RITUALS CONNECTED WITH DEATH
the child returned from the formal education he would take over the family’s
means of livelihood and he would take a wife who would take over the reins of
the elder couple of the house would now have more time to devote to their
spiritual pursuits; until finally, when they were ready, they would take “sanyas”
which meant that they would literally renounce the world. They would proceed for
the forest and meditate upon the deeper values of life until their breath
Hindu philosophy, death has been compared to the ‘shedding off’ of an old
garment for a new one.
the Hindus, when a person dies he is immediately laid on the floor and a small
flame is lit near the body. The body is laid out on the floor so that the germs
that emanate from the corpse do not spread on the mattress. The Hindus believe
that when a man dies his spirit comes out from the body and, because of his
attachment to his family and material possessions, continues to inhabit his
home. Since the spirit does not possess a physical form any more, the Hindus
believe that it rests on the flame that has been lit near the dead body.
Hindus cremate the body, symbolizing that all elements present in the body
return to the elements present in the Cosmos. Then there is a period of prayers
in the home of the deceased. In the case of the Sindhis, it normally lasts for a
period of 12 days.
and philosophers claim that time is the greatest healer; and prayer is our
greatest help in times of sorrow.
the twelve days of prayer after the death of a person there is frenzied activity
in the house. The priests have to be fed. Prayers have to be performed. Guests
drop in for condolence. In other words there is not much time to think.
the formal period of prayer is over, the sorrow and a feeling of loss strike the
bereaved person but by then, he has had time to accept the loss to a certain
degree and he knows that he has to somehow go on with the business of living. On
the 10th day after the persons death the diya (flame) which had been lit in the
house is carried to the sea, after night-long prayers.
immersion of the diya into the sea is to inform the spirit that now he should
truly break attachment with the former life, and start his progress in the world
beyond. It is however difficult to forget the loved one who has departed.
once a year, the devout Hindu feeds a pandit (priest), what the departed soul
liked to eat during his lifetime, believing that by feeding a priest the
departed soul would get satisfaction. This system is called “Shradh” and is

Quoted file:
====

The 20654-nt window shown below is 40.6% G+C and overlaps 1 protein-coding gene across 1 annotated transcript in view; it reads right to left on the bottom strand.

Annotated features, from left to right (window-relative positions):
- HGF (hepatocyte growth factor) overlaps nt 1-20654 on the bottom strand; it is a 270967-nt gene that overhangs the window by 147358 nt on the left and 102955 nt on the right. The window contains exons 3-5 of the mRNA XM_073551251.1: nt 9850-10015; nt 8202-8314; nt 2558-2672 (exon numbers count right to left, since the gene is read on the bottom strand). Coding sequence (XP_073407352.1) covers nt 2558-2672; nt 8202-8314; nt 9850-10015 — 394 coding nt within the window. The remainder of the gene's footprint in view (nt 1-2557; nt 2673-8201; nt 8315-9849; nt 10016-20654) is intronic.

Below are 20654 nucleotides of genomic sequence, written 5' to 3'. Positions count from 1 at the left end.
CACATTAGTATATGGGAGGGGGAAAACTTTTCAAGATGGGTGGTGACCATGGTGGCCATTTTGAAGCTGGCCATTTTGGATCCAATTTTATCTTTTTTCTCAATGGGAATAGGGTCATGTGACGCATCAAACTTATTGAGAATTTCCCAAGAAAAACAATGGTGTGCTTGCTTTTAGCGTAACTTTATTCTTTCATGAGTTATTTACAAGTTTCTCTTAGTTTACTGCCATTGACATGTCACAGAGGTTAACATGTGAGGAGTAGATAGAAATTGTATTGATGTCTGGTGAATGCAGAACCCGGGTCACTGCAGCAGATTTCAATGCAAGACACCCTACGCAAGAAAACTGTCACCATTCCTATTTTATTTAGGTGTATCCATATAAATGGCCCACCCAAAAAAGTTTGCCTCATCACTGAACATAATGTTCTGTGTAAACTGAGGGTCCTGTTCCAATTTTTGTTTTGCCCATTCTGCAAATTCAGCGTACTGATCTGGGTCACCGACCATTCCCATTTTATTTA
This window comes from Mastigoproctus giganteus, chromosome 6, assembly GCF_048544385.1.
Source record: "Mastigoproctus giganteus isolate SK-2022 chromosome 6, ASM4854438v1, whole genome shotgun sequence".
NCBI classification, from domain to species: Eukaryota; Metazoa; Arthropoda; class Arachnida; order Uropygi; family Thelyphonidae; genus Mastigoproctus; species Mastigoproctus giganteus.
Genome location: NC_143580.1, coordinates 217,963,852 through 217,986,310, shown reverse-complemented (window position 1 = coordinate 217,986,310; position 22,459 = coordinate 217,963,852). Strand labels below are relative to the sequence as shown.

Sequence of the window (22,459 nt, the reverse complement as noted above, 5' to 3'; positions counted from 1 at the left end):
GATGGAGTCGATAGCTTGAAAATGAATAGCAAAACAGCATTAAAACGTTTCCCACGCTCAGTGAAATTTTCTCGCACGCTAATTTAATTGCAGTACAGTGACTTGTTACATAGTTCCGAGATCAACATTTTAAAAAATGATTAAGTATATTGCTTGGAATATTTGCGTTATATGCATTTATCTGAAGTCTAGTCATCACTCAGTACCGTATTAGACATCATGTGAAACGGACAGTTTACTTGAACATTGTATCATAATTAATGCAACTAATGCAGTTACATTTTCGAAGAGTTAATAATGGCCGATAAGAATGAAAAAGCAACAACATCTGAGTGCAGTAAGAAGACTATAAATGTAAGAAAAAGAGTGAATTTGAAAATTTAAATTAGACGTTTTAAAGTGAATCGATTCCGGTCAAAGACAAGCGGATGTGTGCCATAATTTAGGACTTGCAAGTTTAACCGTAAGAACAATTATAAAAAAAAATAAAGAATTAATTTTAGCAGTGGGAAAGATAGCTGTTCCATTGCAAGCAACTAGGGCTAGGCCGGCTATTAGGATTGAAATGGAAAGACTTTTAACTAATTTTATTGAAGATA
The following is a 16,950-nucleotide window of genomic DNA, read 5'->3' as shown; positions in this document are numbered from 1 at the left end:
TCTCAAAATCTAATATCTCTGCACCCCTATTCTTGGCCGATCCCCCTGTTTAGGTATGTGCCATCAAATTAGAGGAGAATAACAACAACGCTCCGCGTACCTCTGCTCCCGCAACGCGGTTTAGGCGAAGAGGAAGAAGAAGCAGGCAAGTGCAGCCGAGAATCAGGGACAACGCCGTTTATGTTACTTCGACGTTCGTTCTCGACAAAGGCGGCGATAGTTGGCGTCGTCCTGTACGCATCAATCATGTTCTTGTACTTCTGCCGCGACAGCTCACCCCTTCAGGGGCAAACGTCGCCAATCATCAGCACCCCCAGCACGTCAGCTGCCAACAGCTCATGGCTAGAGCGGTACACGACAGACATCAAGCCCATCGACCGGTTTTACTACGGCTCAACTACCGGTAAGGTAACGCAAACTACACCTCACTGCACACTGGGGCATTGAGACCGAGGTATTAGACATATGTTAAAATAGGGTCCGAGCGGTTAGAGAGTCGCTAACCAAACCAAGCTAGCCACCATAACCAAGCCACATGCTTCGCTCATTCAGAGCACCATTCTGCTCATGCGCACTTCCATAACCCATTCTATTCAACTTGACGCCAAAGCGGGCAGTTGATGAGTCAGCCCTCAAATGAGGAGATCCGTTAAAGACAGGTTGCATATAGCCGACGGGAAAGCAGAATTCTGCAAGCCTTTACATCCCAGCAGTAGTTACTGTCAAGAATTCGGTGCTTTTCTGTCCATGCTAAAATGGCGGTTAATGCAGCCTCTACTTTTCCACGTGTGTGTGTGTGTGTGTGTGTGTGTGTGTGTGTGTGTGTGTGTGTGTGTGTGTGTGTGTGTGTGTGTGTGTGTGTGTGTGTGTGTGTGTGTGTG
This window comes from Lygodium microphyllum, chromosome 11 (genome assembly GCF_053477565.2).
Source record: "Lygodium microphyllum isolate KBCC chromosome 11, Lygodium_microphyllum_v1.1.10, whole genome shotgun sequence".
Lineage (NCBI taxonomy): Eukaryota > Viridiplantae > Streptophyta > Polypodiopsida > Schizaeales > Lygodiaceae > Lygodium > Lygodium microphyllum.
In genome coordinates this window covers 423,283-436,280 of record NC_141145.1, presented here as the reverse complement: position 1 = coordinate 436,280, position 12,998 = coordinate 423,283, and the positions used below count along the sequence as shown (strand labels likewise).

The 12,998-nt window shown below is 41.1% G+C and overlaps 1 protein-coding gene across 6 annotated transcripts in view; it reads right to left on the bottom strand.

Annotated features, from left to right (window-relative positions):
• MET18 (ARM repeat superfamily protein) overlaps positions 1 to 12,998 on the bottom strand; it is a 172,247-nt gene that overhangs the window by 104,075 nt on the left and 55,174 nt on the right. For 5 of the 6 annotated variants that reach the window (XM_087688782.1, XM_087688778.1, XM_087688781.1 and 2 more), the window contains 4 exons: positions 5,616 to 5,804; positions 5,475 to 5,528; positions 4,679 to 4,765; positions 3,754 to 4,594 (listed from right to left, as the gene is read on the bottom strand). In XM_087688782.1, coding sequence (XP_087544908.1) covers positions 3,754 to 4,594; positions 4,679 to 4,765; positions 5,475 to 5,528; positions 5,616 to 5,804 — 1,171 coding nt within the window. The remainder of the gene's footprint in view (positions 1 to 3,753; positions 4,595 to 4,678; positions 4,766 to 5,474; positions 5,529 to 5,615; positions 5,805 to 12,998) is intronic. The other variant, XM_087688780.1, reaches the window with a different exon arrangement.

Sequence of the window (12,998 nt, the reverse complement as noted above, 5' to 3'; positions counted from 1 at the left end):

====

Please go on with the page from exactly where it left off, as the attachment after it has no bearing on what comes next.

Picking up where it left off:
derived from the word ‘Shradha” which means faith and devotion.
the cooked food fed to the Brahmin reaches the departed soul is debatable:
however we know that love and devotion have no barriers.
the Christians it is common to offer a Mass for the dead and take flowers to the
grave on the death anniversary of the departed soul.
the various customs we have covered we see that even though the ritual of the
customs differ to a certain degree in different creeds the underlying motive is
all, even though we may be belonging to different religions, we all belong to
one big family of Humanity and as such our aspirations, needs, joys and
sorrows cannot differ very much from one another.
tend to fight with each other to prove which religion is truer but we forget
that the message of all religions has been the same; and If we go down to the
roots of all creeds the underlying message does not differ. After all, it has to
be so, as Truth is always unchanging and eternal. It is my belief that it is the
followers who interpret the same truth in different ways and come out with
different practices and beliefs may have also emanated depending upon the
cultural and geographic environment from where they sprouted.
all, all religions believe in one God, who is omnipresent, omniscient and
all-powerful. We all believe that God is Truth and God is Love.
religions believe In the Power of Prayer. Muslims and Christians believe in
Heaven and Hell that souls inherit after death depending upon their deeds here
on earth; whereas Hindus believe that Heaven and Hell are on this plane itself,
depending again upon the good or evil deeds committed. Thus we believe that when
a soul enjoys joy and sense of contentment, he is in Heaven, whereas when he has
no peace of mind, then he is in his own custom-made Hell.
Upanishads claim that the Atman (God within us) cannot be reached through much
learning or much use of the intellect. Jesus Christ proclaims: “Except ye be
converted and become as little children, ye shall not enter into the Kingdom of
Katha Upanishad proclaims “The path is narrow as the edge of a razor.”
“Narrow Is the way which leads
believe that we are a small part (atman ) of the whole (Paramatma). In other
words we are the same children of God and enjoy the same inherent qualities.
also believe that man is made in the likeness of God, and the Kingdom of God is
within each one of us. Jesus Christ claimed; “I and my Father are one”.
Hindus believe In a trinity:
(Creator) (Preserver) (Destroyer)
Son and Holy Spirit
occultists believe in
Love and Power
at large believes in
Body and Soul.